STRINGS should be carefully made so that they will not stretch in cold weather nor shrink in a warm climate.
They are made of hide, of which the best is that of a lean camel, since such strings, if they are well made, are suitable for all seasons: cold, hot, or otherwise. In case no hide of a lean camel is available, that of a wild ass will do; and in the absence of wild ass hide, that of goats may be used. Goat hide, however, is good only in warm climates and is useless in cold and humid weather since it will then stretch because of dampness.
Strings may also be made of good silk or sinew, both of which are suitable for cold and humid climates but are useless in warm places because they swell up with the heat. Nor are strings made of silk or sinew good for very strong bows. They were, however, used by all the Slavs. Strings may also be made of bamboo, the use of which was current among all the Nubians as well as among many Persians. It is claimed that such strings are very good because they are not affected by climatic changes, though the material is rather brittle and offers the bow little help. Strings may also be made of intestines, the product of which is known as gut string and is good in warm weather only. Cold and damp weather makes them stretch. The best strings, however, are those made of hide since they are good for all kinds of bows, especially those that are hard to draw and are strong of cast.
To make a string, take the hide of a lean camel which has gone hungry through the winter and, therefore, has become emaciated and has not had an opportunity to become fattened at the coming of the spring. The younger the camel, the better is its hide. Soak it in cold water, avoiding completely the use of salt. Then cut it into three sections: the sides making two sections, and the back one. Hang the back section from a piece of wood, weigh it down, and—taking hold of it—scrape it with a sharp metal blade until it is thoroughly cleaned of all flesh. Then cut it in strips twice as wide as the finished string is to be, except that where the hide seems too thin it should be cut a bit wider, and where it is too thick, a bit narrower; because, if it be cut evenly, the thick parts will turn out to be too coarse in the finished product and the thin parts too fine—both of which are serious flaws. Therefore, be careful to cut it out as we have directed, so that the finished string may be even and uniform in thickness. The same operation should be followed with the side sections except that in this case the strips should be cut two and a half times as wide as the finished string.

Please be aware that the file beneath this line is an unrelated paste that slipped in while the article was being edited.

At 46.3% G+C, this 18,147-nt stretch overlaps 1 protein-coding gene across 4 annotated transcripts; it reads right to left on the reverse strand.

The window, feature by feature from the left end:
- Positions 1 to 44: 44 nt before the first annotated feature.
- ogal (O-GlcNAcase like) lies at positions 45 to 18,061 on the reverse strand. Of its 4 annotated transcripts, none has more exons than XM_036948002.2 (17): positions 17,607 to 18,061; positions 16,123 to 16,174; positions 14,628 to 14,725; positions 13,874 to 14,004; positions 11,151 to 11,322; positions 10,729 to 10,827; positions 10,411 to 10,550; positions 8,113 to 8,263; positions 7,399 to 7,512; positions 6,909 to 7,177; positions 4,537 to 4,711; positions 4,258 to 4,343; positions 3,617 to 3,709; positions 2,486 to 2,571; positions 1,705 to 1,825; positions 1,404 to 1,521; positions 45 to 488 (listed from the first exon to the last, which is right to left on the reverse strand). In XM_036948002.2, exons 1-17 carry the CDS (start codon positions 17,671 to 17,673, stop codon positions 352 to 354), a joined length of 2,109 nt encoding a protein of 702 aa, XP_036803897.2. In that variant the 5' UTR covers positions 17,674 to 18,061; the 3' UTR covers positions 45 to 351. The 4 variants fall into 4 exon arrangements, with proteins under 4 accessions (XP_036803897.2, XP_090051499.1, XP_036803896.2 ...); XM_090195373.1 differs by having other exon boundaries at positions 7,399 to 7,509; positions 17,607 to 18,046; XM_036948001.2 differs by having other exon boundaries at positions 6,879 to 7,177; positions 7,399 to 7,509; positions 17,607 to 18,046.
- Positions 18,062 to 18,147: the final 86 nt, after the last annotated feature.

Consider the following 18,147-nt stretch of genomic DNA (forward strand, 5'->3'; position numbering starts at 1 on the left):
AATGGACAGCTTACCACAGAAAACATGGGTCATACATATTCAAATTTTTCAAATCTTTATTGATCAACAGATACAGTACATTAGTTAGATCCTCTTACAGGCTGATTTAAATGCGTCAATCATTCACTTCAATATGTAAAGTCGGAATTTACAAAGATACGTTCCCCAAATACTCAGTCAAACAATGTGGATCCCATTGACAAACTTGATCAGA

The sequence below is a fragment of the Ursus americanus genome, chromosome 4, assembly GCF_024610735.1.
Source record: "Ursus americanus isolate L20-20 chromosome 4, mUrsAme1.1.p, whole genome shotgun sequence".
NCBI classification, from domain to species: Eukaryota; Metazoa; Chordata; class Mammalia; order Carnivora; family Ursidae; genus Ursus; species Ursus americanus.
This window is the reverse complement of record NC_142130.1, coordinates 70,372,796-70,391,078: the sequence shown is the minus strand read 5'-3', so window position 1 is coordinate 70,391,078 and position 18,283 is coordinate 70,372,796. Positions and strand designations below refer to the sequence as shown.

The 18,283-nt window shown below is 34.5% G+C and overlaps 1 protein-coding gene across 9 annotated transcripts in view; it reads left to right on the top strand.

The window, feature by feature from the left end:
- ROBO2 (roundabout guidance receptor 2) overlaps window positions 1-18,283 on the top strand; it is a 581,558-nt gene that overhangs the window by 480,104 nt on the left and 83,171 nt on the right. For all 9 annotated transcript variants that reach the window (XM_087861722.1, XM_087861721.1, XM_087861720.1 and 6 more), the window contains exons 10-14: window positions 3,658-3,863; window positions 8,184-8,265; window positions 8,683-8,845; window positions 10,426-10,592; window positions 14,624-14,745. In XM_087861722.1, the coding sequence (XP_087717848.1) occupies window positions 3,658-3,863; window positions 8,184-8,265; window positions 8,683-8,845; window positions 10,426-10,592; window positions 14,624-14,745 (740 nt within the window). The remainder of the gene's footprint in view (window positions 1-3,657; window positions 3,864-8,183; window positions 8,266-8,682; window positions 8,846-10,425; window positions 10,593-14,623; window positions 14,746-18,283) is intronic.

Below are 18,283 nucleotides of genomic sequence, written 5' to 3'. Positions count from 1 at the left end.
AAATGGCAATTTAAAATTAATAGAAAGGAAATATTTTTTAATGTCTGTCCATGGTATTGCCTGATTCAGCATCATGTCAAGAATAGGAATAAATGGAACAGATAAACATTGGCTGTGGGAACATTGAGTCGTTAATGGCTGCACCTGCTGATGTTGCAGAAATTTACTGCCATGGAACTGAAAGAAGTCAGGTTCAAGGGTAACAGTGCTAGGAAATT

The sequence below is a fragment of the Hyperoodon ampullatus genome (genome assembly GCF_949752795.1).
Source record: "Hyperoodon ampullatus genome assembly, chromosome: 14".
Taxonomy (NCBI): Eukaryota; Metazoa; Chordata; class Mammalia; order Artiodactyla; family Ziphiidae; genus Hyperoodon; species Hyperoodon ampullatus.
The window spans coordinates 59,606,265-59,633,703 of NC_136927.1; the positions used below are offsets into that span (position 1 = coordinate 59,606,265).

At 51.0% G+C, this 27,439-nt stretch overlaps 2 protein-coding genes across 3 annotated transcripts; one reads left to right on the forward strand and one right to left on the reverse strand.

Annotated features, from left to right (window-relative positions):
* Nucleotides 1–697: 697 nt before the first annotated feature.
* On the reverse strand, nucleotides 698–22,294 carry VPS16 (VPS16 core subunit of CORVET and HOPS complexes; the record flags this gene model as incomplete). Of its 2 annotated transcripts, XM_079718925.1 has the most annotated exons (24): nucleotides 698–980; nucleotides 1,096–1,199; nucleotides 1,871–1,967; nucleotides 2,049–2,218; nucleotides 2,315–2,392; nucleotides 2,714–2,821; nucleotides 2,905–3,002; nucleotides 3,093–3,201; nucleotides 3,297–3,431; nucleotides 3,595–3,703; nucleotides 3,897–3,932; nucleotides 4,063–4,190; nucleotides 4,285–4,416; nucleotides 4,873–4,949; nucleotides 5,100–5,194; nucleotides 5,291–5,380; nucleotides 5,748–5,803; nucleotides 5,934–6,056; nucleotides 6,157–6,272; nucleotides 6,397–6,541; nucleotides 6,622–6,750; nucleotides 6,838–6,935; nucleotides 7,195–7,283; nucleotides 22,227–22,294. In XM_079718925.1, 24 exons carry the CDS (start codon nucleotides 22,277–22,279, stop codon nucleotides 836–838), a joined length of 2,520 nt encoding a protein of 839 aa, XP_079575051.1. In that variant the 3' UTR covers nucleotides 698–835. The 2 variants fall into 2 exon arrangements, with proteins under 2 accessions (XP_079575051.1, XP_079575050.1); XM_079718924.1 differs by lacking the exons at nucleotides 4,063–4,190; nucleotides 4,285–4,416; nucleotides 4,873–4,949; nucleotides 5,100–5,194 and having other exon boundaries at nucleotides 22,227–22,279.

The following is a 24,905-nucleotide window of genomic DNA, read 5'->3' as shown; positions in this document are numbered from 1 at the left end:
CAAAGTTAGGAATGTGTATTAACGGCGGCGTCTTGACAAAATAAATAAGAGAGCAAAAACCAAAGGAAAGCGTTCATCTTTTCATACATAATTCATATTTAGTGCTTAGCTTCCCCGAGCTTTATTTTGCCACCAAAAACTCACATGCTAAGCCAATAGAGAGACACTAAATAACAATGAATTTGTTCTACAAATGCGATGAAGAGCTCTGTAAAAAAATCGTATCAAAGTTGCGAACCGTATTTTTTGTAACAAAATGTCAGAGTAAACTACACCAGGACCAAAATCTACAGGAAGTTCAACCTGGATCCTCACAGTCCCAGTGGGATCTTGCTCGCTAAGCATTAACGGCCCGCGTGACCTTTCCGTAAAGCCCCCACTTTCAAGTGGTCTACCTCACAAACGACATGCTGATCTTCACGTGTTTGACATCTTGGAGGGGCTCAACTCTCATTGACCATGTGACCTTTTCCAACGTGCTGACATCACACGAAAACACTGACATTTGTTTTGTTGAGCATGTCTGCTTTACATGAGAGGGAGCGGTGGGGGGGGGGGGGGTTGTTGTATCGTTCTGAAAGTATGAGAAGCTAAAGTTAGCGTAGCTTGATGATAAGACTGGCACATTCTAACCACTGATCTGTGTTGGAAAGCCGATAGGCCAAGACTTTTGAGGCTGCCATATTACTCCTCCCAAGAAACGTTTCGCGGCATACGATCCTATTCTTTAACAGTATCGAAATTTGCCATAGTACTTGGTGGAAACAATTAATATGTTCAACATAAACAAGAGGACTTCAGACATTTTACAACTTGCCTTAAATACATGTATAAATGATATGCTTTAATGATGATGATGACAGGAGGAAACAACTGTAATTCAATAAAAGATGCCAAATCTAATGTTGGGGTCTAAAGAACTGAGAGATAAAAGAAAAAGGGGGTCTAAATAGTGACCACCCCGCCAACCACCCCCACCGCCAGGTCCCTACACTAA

The string should be coarse in three places; namely, the part whereon the arrow is nocked and the parts which make its two eyes. The strips should then be taken into a dark room where no air penetrates and hung from nails fixed along a board on one of the walls. In the loose end of each strip you cut a hole and insert into it a small piece of wood; then—taking the wood in one hand—start to twist it carefully and attentively, and, at the same time, stretch it out while rubbing it with something rough held in the other hand. When it has been sufficiently twisted and rubbed, weigh it down—the heavier the weight attached to it the better—until it is stretched out to its full limit, and leave it like that for several days until it is completely dry. Then remove and use.
While the hide is still wet, you may make the string by forcing the strip through a small iron ring attached to a strong handle. When making the string by this method, the hide should be cut in strips as wide as the ring itself. After pushing one end of the strip into the eye of the ring, insert into the eye a little piece of wood that is big enough to fill it out, support it with one hand and, with the other, hold the end of the strip and pull at it so as to force the strip through the ring. It will come through cleaned of all flesh and hair. You then finish it in the same manner as the first.